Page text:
Now you will find that many discussions on inspiration, or statements on the subject, leave the thought of any purpose or motive power of the Spirit of God wholly aside, or deliberately deny it. The fact of distinct order in the recital of events in two Gospels is assumed to be a proof of the writers being left to themselves in these points; and such like, as I judge, shortsighted arguments are used.
Now either the Holy Ghost moved the inspired writers to compose their accounts, or He did not. If not, then the existence of the written accounts of the life of Jesus are a providential accident, and flow from no intention of God towards His Church and even a ruined world. If He did, then it was with a plan and purpose, flowing from and suited to the object to be attained and to the divine wisdom which so moved them. If this be so God has thought it right to give to us an account of the wonderful facts of incarnation and redemption and all that accompanied these great events. And if He has done so, He has done so with a purpose and plan. For the carrying of this out He used fitted instruments; but the plan was His. He worked in and by them- but to produce what? The uncertain fruit of their own researches, or that which would not answer to His intentions and the glory of Christ and the truth as it is in Him? It is the height of absurdity, a contradiction of the nature and working of God, to think so for a moment. It is in vain to talk of helping them. Whose will was it that it should be done? whose purpose to be carried into effect? whose work was it which was done? Was it God's will to have it done? Did the work flow from the action of the Holy Ghost? and was it, in carrying it out, left to go wrong and be executed contrary to the divine will and wisdom? I press the question-Whose action and purpose was it? The moment I believe it to be God's, I get a divine work. I look for divine wisdom, divine purpose displayed in carrying it out. One tells me that the various arrangements of contents prove human agency in their selection and disposition. Why so? If Christ be presented in various characters, why may not the Holy Ghost present facts which display those characters in a way calculated to do so, employing diverse human agency to do it? The whole argument assumes that there is no purpose or plan of the Holy Ghost in the New Testament narrative. The moment I believe there is, I must expect the materials to be selected and arranged according to that purpose and plan. And nothing can be more absurd and contradictory than the contrary supposition. It is admitted by such authors that the Holy Ghost recalled facts to the memory of the evangelists. Did He do it at haphazard-out of place, time, and order, and differently to the different evangelists, so that they have put them in different and, as to some or perhaps all, in incorrect order?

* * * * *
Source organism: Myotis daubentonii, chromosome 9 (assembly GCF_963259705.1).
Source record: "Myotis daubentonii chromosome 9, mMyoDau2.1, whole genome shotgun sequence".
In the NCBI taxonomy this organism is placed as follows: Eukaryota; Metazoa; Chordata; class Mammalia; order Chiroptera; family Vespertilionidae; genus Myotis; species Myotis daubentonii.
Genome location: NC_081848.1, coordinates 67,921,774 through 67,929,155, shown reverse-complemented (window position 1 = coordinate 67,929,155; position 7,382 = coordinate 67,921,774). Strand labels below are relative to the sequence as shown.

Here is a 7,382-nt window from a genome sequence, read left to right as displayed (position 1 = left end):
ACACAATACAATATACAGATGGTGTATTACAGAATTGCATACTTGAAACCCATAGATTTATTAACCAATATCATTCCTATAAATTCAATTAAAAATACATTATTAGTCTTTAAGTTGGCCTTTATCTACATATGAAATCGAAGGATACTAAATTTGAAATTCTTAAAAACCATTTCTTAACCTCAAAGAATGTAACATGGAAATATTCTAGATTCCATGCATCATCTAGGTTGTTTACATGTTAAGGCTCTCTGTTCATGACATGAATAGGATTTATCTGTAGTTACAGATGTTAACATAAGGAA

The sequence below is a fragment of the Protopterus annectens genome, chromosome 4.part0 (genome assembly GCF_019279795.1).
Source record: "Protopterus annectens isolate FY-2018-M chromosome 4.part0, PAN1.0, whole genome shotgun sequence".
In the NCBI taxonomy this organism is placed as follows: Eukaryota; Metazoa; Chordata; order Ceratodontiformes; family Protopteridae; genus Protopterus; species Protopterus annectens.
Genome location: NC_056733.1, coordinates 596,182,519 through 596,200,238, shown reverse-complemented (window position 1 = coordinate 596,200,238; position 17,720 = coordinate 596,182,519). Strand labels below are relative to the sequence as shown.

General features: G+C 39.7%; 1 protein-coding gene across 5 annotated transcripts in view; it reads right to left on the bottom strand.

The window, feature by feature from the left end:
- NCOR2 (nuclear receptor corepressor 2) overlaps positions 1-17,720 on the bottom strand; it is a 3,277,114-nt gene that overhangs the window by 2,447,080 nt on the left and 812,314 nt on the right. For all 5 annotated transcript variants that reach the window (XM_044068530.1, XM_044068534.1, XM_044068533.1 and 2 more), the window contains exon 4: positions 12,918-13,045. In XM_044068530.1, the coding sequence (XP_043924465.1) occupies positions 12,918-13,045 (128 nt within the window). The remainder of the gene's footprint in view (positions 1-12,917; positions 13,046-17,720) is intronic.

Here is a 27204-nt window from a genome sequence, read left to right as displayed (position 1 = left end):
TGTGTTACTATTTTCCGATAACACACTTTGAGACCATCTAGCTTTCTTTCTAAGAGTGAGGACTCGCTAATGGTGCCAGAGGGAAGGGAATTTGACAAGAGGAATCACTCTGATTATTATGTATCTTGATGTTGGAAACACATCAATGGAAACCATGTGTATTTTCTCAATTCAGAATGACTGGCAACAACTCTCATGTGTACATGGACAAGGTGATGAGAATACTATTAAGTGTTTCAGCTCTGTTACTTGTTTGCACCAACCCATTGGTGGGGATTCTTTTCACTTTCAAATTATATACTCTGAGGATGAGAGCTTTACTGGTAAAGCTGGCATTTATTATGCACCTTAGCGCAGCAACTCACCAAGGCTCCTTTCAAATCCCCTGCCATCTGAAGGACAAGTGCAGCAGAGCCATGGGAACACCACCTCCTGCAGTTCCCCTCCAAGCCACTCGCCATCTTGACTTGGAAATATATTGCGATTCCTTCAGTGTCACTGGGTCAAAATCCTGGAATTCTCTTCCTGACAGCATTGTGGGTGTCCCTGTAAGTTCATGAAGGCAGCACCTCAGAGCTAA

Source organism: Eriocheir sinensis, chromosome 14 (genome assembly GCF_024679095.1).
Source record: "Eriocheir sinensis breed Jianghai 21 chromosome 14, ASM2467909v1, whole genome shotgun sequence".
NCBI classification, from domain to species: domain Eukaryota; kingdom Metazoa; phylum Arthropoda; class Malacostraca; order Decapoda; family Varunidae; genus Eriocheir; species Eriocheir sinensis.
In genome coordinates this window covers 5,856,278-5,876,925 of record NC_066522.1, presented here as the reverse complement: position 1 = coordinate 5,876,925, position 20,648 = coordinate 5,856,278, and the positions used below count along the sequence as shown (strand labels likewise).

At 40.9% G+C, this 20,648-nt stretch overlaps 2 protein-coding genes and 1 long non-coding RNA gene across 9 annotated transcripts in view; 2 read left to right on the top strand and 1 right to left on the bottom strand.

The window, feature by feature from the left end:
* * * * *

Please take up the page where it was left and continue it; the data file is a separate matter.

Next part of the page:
Where inspiration is wholly denied, then it is easy to understand that men hold that each evangelist did the best he could; and put the things out of due order because he did not know any better. If, on the other hand, God would glorify His Son Jesus, and give to us an adequate account of His life and sufferings- an object so perfectly suited to His grace and our need-we can easily understand the Spirit of God so ordering various accounts, as to present (for those who know in part and prophesy in part) the various aspects of His path on earth, its bearings and results, on Jews, on men at large, or on the hearts of sinners, or as unfolding before men the divine nature; and thus we should have the same true facts, but variously arranged, and with diversity of details. But of all theories, that which makes the Gospels the result of no purpose, or will, or plan of God at all, but that when men took the thought up, the Holy Ghost helped them, and recalled things to their memories, but so as to have all in disorder and confusion without a purpose; and that He did thus with several independent writers, so as to have inconsistency as well as disorder, is of all theories-for theory it is-the most unworthy of God, and absurd for man.
No man can doubt for a moment that the four Gospels present Christ each in a different way. Did this flow from the purpose and intention of God, or is it an accident? If from divine purpose, I must look for an ordering of the materials according to that purpose. It is in vain to say that this is an a priori theory. It is an a priori theory to say that the putting the history of the deliverance of the demonaic in Galilee before or after Matthew's call is a proof of human arrangement. Why not of divine? If chronological order had been alleged to have been preserved, or were it the object, then I should see that men had been left to their own weakness. But who says that chronological order is the object, say, in Matthew? I am satisfied it is not. This is not the place to prove that he had another. But the assumption that the Gospels are a compilation of memoirs in chronological order, as far as the writer was competent (which is not true even in many a well arranged human history), is the sole ground on which arrangement can be attributed to human agency. But the assumption is a very foolish one.